Climate change has affected several of Metchosin Farm’s seed crops, like many other farmers across BC. They had several crops distribute seeds before being harvested because of extreme heat during the 2021 June heat dome. Hamersley Chambers says, “Those bean-like pods in some members of the legume family such as lupin, they have an explosive seed distribution mechanism. The pod, when it dries, will suddenly twist and then the seeds fly out.” In the extreme heat, their lupin crop began exploding and dispersing seeds. They also expect to see some damage after this past winter because of cold snaps. Hamersley Chambers says, “We’re going to lose some stuff because of buds freezing solid, especially in the fruit bushes and trees.”
Diversity planting is a key strategy for both climate change adaptation and mitigation. While losing the entirety of a seed crop is not ideal, Metchosin Farm plants a great diversity of crops to reduce the damage when any of the crops fail. Hamersley Chambers says, “Because of the wide diversity that we grow if we lose a couple of crops like the Lupin or the Camomile that simply shattered in the heat last June, it balances out with other things we’ve planted.”
Metchosin Farm minimizes their carbon footprint by not relying heavily on machinery. This can be challenging and labour intensive for them as farmers but significantly reduces their carbon outputs from machinery. They operate as a low tillage farm and “focus a lot on soil health and disease prevention,” says Hamersley Chambers. She continues, “We’re always mulching and layering up seaweed, grass clippings, hay and other materials and not disturbing our soil. It’s more of a bank for carbon, like a sink, than it would be if you were tilling it.” Cover cropping is a technique to help keep the soil covered and continue to sink and build carbon. At Metchosin Farm, they use a variety of fall rye, clover, buckwheat and often just farm weeds.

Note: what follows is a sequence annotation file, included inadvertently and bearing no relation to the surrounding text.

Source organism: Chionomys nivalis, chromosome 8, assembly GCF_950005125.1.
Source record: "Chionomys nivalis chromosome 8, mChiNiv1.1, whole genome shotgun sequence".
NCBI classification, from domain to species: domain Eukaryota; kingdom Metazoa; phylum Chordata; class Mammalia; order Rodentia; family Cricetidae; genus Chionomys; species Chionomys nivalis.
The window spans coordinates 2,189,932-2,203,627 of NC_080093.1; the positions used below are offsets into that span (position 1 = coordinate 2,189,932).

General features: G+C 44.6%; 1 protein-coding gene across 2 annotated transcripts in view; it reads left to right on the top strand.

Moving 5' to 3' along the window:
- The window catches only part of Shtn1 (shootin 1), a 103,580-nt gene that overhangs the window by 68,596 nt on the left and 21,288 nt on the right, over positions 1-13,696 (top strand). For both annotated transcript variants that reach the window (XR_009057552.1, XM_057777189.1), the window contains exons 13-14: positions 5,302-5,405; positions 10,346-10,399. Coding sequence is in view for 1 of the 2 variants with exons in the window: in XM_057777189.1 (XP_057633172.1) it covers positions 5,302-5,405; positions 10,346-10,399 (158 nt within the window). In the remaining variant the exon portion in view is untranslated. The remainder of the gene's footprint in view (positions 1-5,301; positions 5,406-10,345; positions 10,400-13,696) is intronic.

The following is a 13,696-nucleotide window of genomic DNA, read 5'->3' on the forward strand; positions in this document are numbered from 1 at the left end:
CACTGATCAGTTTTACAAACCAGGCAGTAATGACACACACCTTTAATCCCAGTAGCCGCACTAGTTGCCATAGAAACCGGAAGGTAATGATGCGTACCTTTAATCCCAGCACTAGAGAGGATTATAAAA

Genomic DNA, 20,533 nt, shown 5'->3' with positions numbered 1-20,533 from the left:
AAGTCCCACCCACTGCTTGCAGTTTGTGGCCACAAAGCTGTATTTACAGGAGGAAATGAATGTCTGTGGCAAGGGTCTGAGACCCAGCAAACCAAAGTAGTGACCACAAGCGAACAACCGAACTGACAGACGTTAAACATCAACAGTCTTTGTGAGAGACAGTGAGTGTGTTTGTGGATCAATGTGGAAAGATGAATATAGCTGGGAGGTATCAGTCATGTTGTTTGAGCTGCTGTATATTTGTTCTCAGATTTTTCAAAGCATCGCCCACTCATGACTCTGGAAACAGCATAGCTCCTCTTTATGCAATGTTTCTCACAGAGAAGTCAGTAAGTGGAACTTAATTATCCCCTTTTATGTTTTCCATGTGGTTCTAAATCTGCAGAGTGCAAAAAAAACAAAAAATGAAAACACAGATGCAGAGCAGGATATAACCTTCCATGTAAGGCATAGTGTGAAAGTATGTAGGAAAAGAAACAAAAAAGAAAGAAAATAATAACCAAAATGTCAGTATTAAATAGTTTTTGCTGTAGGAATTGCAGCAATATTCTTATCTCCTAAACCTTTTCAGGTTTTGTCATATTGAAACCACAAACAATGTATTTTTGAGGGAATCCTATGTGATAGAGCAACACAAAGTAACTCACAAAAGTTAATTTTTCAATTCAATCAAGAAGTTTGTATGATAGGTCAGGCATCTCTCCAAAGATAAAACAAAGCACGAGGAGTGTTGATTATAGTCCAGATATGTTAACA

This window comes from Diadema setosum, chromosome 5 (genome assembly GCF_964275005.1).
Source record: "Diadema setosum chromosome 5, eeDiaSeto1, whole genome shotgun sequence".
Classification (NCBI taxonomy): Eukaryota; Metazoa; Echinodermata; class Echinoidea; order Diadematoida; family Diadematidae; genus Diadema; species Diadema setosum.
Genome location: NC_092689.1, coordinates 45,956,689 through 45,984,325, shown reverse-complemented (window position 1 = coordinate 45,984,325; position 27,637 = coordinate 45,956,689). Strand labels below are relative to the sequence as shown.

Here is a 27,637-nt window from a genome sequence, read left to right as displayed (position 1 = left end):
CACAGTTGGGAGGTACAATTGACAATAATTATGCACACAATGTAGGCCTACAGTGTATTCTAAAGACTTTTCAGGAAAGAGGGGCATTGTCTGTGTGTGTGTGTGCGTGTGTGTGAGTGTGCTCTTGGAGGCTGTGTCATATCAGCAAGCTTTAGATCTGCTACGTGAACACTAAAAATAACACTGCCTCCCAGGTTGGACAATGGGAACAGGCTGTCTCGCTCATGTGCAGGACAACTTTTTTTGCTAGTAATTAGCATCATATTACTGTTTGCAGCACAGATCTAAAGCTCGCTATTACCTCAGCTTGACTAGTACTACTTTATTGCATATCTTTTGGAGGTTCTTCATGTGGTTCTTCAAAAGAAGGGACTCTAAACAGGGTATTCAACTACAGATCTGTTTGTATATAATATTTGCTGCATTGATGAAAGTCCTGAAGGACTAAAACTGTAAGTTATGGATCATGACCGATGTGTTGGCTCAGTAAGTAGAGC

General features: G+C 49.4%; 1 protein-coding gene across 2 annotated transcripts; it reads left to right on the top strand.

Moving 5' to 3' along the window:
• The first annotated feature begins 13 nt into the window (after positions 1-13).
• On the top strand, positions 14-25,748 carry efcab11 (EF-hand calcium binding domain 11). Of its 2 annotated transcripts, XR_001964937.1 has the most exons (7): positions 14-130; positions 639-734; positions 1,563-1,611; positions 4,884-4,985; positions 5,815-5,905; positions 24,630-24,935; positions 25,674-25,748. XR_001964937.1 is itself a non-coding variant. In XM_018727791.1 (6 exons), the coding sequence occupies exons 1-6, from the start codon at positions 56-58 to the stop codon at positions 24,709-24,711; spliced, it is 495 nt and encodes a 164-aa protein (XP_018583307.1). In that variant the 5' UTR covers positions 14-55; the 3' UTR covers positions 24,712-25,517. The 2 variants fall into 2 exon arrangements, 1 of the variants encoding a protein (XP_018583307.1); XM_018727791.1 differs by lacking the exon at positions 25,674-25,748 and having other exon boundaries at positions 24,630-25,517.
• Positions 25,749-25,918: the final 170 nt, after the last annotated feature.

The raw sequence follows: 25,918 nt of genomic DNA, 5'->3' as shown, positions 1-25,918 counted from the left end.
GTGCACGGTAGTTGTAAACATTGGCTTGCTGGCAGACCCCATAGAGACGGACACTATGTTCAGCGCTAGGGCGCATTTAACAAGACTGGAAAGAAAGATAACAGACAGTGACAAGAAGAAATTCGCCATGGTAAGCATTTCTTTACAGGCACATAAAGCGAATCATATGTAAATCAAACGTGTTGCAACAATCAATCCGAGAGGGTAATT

They are home to a great deal of diversity and continue to foster an environment that is friendly to local wildlife, native species, and natural growth, with 4 of the ten acres of the property as forest. They have planted over 800 trees on their property and created a pollinator hedgerow to provide habitat to pollinating species. Hamersley Chambers says “The idea is to have 12 months of the year habitat for pollinating species.”
To deal with waste on the farm, Hamersley Chambers runs a flock of about 100 laying birds for ten months of the year, throwing most of the seed by-products into the chicken run. “Animals are sometimes just the best way to combat a lot of that on-farm waste,” she says. Including animals in production is the perfect way to close the loop on the farm. Chickens work the ground with their feet and produce manure for composting. They are important contributions to regenerating nutrient-depleted areas and capturing carbon.
“As seed producers, we have a unique responsibility because we’re the base of much of the food system,” says Hamersley Chambers.
It all begins with seed and farmers at Metchosin Farm are acutely aware of their impact. It’s crucial, now more than ever, to implement mitigation strategies and demonstrate leadership in small-scale production across BC. Hamersley Chambers says, “If we can’t succeed at it, then we’re just accepting this increasingly corporatized, industrial and international model as the foundation of a lot of our food system. And I don’t think that’s okay. There is no food security without seed security.”